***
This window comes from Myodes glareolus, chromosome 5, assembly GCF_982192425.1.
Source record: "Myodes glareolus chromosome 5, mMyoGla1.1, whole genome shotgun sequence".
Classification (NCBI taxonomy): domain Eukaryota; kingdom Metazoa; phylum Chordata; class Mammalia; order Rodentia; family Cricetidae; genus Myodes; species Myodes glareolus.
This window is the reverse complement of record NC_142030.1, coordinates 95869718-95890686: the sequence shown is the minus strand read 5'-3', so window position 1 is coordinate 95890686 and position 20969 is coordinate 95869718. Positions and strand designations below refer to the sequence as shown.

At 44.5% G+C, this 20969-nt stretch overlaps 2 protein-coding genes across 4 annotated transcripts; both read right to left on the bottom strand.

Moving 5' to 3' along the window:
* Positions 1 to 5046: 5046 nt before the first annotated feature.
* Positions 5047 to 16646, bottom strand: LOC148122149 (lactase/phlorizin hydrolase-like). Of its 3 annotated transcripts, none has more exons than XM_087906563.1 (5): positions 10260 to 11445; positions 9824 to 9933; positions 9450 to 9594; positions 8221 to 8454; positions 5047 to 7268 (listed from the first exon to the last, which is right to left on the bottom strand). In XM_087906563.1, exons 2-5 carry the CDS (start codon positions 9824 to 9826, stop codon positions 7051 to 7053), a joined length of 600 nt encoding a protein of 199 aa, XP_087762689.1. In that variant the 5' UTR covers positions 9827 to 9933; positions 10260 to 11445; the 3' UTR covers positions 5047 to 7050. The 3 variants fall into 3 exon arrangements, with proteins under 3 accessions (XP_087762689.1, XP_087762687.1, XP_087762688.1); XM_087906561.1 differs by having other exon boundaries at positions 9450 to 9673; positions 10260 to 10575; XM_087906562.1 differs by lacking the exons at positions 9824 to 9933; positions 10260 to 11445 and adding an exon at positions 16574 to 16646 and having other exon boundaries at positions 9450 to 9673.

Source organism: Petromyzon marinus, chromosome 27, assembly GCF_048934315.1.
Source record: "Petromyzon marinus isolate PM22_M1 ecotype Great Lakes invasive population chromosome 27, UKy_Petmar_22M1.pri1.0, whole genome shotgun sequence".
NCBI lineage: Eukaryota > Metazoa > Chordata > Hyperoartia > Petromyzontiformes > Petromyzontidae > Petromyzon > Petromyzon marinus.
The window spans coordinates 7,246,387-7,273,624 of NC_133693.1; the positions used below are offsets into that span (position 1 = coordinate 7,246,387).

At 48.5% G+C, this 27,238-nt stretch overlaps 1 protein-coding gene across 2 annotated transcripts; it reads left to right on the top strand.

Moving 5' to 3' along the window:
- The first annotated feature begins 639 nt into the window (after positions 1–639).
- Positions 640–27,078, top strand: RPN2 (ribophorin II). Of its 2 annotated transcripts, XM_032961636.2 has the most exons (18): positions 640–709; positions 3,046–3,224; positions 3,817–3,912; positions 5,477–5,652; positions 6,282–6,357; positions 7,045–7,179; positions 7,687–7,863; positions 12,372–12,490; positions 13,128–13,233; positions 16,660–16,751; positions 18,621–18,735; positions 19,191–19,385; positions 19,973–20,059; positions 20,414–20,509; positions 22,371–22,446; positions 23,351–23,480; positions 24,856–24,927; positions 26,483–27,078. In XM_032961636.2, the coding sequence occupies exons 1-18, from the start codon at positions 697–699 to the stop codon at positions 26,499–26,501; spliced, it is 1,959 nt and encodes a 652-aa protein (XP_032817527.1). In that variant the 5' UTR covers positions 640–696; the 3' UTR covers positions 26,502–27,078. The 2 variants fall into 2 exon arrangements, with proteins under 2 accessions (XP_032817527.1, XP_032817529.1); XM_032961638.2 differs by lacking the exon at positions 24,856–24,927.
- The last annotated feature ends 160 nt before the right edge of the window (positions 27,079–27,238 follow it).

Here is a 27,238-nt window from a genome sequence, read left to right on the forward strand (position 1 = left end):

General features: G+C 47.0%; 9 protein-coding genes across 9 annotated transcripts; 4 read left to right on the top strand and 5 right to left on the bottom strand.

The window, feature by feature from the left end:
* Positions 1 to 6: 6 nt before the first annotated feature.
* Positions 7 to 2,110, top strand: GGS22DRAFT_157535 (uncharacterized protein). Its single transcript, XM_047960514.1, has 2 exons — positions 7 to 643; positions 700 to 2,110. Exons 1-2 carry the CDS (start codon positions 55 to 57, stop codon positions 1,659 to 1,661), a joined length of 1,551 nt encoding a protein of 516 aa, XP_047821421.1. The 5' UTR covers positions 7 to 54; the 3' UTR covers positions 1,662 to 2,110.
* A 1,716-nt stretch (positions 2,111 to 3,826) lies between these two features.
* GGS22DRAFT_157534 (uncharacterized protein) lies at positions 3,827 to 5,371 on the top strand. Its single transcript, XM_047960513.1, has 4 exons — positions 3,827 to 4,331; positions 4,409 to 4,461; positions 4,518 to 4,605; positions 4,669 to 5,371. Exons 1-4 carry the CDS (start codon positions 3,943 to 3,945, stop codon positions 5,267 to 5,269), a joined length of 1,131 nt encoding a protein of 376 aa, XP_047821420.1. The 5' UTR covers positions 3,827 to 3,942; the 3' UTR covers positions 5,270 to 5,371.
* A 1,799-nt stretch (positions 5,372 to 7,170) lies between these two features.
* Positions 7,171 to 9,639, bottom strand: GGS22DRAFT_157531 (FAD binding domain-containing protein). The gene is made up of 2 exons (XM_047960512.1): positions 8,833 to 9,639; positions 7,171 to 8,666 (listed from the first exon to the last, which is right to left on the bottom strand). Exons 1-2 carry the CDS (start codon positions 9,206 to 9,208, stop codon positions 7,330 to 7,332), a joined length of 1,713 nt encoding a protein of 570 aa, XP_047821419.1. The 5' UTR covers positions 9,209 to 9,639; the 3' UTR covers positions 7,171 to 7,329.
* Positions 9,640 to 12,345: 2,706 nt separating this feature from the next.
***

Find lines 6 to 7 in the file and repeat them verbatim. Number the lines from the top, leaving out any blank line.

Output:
Moving 5' to 3' along the window:
* Positions 1 to 5046: 5046 nt before the first annotated feature.